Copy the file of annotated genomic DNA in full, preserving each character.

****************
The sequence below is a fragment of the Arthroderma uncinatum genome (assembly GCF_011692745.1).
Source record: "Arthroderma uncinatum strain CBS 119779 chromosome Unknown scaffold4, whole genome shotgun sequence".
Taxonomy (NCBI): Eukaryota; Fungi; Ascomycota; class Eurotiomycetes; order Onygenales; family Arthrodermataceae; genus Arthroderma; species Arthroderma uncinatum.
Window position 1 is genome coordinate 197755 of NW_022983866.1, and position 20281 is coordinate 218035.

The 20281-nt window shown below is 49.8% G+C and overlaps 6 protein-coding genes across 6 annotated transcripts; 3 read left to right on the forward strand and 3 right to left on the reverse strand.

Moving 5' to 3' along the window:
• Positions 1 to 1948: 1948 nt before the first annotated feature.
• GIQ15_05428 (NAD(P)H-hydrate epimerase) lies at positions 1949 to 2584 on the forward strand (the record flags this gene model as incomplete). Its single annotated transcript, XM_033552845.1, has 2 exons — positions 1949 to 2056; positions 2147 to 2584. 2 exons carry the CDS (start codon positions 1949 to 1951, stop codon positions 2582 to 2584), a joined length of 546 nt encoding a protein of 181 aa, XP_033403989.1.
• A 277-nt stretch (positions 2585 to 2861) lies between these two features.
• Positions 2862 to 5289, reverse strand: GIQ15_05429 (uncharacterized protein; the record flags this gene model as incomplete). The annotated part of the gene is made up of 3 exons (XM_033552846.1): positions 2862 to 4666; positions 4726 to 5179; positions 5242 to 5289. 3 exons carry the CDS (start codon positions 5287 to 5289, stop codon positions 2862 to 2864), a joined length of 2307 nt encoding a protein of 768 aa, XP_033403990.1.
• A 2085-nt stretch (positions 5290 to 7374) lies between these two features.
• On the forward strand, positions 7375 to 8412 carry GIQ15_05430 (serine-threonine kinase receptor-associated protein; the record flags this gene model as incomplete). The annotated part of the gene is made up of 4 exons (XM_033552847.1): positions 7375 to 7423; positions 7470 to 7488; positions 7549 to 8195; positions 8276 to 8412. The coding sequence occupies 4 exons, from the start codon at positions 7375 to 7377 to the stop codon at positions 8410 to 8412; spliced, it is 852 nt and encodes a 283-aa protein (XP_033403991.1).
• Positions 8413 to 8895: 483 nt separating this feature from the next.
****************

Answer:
The sequence below is a fragment of the Arthroderma uncinatum genome (assembly GCF_011692745.1).
Source record: "Arthroderma uncinatum strain CBS 119779 chromosome Unknown scaffold4, whole genome shotgun sequence".
Taxonomy (NCBI): Eukaryota; Fungi; Ascomycota; class Eurotiomycetes; order Onygenales; family Arthrodermataceae; genus Arthroderma; species Arthroderma uncinatum.
Window position 1 is genome coordinate 197755 of NW_022983866.1, and position 20281 is coordinate 218035.

The 20281-nt window shown below is 49.8% G+C and overlaps 6 protein-coding genes across 6 annotated transcripts; 3 read left to right on the forward strand and 3 right to left on the reverse strand.

Moving 5' to 3' along the window:
• Positions 1 to 1948: 1948 nt before the first annotated feature.
• GIQ15_05428 (NAD(P)H-hydrate epimerase) lies at positions 1949 to 2584 on the forward strand (the record flags this gene model as incomplete). Its single annotated transcript, XM_033552845.1, has 2 exons — positions 1949 to 2056; positions 2147 to 2584. 2 exons carry the CDS (start codon positions 1949 to 1951, stop codon positions 2582 to 2584), a joined length of 546 nt encoding a protein of 181 aa, XP_033403989.1.
• A 277-nt stretch (positions 2585 to 2861) lies between these two features.
• Positions 2862 to 5289, reverse strand: GIQ15_05429 (uncharacterized protein; the record flags this gene model as incomplete). The annotated part of the gene is made up of 3 exons (XM_033552846.1): positions 2862 to 4666; positions 4726 to 5179; positions 5242 to 5289. 3 exons carry the CDS (start codon positions 5287 to 5289, stop codon positions 2862 to 2864), a joined length of 2307 nt encoding a protein of 768 aa, XP_033403990.1.
• A 2085-nt stretch (positions 5290 to 7374) lies between these two features.
• On the forward strand, positions 7375 to 8412 carry GIQ15_05430 (serine-threonine kinase receptor-associated protein; the record flags this gene model as incomplete). The annotated part of the gene is made up of 4 exons (XM_033552847.1): positions 7375 to 7423; positions 7470 to 7488; positions 7549 to 8195; positions 8276 to 8412. The coding sequence occupies 4 exons, from the start codon at positions 7375 to 7377 to the stop codon at positions 8410 to 8412; spliced, it is 852 nt and encodes a 283-aa protein (XP_033403991.1).
• Positions 8413 to 8895: 483 nt separating this feature from the next.